Once you educate yourself on the 'risk thats presented' to you, from there you can decide if you should do the removal, if a pro should do the removal, or if you should 'encapsulate' the flooring.
I removed the flooring I had. You see, where I live, there's a thing called Seller's Disclosure. When you go to sell your home, if you are AWARE of asbestos in the home, you'll need to DISCLOSE it to a prospective buyer. Now, EVEN though we all know that this particular situation is harmless (UNLESS we put a sander or saw or the like on it), there isn't an asbestos-related hazard. We all agree that if you leave it alone, our health will be in tact. BUT, try to explain that to a prospective homeowner. Do you remember how much you knew (or didn't know) when you bought your first home?
Sooooo, I'm in favor of having it removed. I, personally, removed it myself from my home. What I did was find out where the seems were in the underlayment (which cold be Lauan or even plywood.) I then cut the flooring with a utility knife AT the seams. From there, you can determine where the sheet were at. Whilst leaving the flooring ATTACHED to the underlayment, I started at the edges of the room (where the trim was removed too), and took a crow bar and started prying up the flooring. (If you can't do this, you MUST drill a hole through the flooring, preferably in the middle of the room, so you have a place to start. After that, no problem, BUT DO WEAR A MASK for this one-time drilling!) Obviously, once you get the first sheet up, you'll have PLENTY of working room to get the rest of the sheets up. It should be EASY to get a 4' x 8' sheet out of the house once you pry it up from the floor.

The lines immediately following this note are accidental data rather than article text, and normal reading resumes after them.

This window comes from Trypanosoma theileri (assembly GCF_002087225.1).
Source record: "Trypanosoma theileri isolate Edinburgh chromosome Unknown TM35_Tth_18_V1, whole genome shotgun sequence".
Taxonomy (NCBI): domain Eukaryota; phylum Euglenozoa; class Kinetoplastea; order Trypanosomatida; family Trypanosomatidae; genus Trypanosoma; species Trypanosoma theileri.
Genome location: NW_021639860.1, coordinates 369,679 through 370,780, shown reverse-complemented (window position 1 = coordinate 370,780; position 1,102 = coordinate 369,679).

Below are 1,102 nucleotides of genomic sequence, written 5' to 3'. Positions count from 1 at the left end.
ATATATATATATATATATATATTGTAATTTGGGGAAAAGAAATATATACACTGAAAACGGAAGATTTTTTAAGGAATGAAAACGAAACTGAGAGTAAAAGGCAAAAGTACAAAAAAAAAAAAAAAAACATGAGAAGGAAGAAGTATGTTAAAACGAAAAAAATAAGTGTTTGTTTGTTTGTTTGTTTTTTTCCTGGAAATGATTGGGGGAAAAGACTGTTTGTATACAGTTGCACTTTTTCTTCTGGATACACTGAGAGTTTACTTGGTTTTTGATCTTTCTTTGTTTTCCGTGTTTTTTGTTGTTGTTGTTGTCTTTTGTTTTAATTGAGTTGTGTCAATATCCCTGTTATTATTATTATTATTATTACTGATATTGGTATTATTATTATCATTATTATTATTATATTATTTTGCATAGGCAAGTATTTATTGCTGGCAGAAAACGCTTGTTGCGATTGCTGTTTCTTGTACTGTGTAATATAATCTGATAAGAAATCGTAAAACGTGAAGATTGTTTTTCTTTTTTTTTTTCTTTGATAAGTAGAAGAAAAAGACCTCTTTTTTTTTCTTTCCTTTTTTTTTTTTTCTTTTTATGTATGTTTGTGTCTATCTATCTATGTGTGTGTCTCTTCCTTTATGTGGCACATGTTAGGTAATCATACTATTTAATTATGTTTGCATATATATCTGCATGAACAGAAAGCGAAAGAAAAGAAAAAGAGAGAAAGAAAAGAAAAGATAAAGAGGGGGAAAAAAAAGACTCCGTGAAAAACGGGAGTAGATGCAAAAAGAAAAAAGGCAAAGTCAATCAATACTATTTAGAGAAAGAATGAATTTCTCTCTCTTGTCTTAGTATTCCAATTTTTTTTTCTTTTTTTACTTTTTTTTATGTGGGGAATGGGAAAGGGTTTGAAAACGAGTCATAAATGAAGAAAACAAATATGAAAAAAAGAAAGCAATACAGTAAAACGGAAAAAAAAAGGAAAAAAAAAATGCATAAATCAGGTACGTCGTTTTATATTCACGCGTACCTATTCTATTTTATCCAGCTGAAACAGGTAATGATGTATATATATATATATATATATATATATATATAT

OK - What do you do once you're outside with all these sheets? Well, my trash hauler requires that nothing be more than 4' in length. Since my underlayment was 1/4" in thickness, I set my power-saw-blade to 1/8" depth, and cut 'brake marks' or 'fold marks' at 1' 'intervals' on the short side, and cut just 1 fold mark perpendicular to 1' fold marks on the 8' side. Sooo, I ended up with 'strips' that were 1' x 4' (based on a 4' x 8' sheet.) See? IT can be safely done. (I STILL wore a mask when I was outside. I kinda held my breath during the cuts, which were quick, and then walked upwind and away from the dust to catch my breath. After that, I bent and broke the sheets, then cut the vinyl by hand with a utility knife at my newly-cut fold marks / seams, so I ended up with 1' x 4' strips.) Here, the vinyl and the glue and the underlayment are all still ATTACHED.
Oh, if your flooring was made (not necessarily installed) in 1977 or prior, assume there's asbestos in the tile or glue, or both. Unless you are SURE of the mfgr. date, assume the flooring is a hazard. I assumed my flooring had it since the house was built in 1973. It's quite possible that the vinyl was 'safe' but I wouldn't trust the former homeowners since, well ..., maybe they don't have a clue.
If anyone has more ?'s, post back or e-mail me directly. (THis thread is getting buried.) My best to ya all and hope this helps.